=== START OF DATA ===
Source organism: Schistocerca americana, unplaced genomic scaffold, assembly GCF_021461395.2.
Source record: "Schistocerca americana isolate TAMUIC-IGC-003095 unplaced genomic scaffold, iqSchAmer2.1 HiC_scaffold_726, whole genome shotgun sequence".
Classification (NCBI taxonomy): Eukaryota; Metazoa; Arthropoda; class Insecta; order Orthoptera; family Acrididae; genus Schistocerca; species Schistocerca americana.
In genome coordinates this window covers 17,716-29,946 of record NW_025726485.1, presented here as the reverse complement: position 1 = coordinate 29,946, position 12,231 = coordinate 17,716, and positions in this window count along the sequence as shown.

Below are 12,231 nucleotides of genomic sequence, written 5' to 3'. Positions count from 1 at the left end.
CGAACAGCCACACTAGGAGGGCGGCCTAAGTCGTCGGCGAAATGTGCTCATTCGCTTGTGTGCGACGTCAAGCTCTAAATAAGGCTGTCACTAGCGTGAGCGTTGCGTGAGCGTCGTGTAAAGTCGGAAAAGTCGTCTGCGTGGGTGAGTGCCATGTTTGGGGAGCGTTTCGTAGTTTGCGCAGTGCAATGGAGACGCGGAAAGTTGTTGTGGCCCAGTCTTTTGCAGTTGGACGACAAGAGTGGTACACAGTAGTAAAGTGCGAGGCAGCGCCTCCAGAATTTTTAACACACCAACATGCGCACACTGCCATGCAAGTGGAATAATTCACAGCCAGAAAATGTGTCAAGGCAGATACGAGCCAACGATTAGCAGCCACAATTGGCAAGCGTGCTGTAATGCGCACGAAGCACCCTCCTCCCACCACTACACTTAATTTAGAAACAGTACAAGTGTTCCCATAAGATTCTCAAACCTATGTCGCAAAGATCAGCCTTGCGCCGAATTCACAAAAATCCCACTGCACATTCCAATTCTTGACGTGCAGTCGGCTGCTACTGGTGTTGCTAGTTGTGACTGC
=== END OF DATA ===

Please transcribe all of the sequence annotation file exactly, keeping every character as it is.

Source organism: Schistocerca americana, unplaced genomic scaffold, assembly GCF_021461395.2.
Source record: "Schistocerca americana isolate TAMUIC-IGC-003095 unplaced genomic scaffold, iqSchAmer2.1 HiC_scaffold_726, whole genome shotgun sequence".
Classification (NCBI taxonomy): Eukaryota; Metazoa; Arthropoda; class Insecta; order Orthoptera; family Acrididae; genus Schistocerca; species Schistocerca americana.
In genome coordinates this window covers 17,716-29,946 of record NW_025726485.1, presented here as the reverse complement: position 1 = coordinate 29,946, position 12,231 = coordinate 17,716, and positions in this window count along the sequence as shown.

Below are 12,231 nucleotides of genomic sequence, written 5' to 3'. Positions count from 1 at the left end.
CGAACAGCCACACTAGGAGGGCGGCCTAAGTCGTCGGCGAAATGTGCTCATTCGCTTGTGTGCGACGTCAAGCTCTAAATAAGGCTGTCACTAGCGTGAGCGTTGCGTGAGCGTCGTGTAAAGTCGGAAAAGTCGTCTGCGTGGGTGAGTGCCATGTTTGGGGAGCGTTTCGTAGTTTGCGCAGTGCAATGGAGACGCGGAAAGTTGTTGTGGCCCAGTCTTTTGCAGTTGGACGACAAGAGTGGTACACAGTAGTAAAGTGCGAGGCAGCGCCTCCAGAATTTTTAACACACCAACATGCGCACACTGCCATGCAAGTGGAATAATTCACAGCCAGAAAATGTGTCAAGGCAGATACGAGCCAACGATTAGCAGCCACAATTGGCAAGCGTGCTGTAATGCGCACGAAGCACCCTCCTCCCACCACTACACTTAATTTAGAAACAGTACAAGTGTTCCCATAAGATTCTCAAACCTATGTCGCAAAGATCAGCCTTGCGCCGAATTCACAAAAATCCCACTGCACATTCCAATTCTTGACGTGCAGTCGGCTGCTACTGGTGTTGCTAGTTGTGACTGC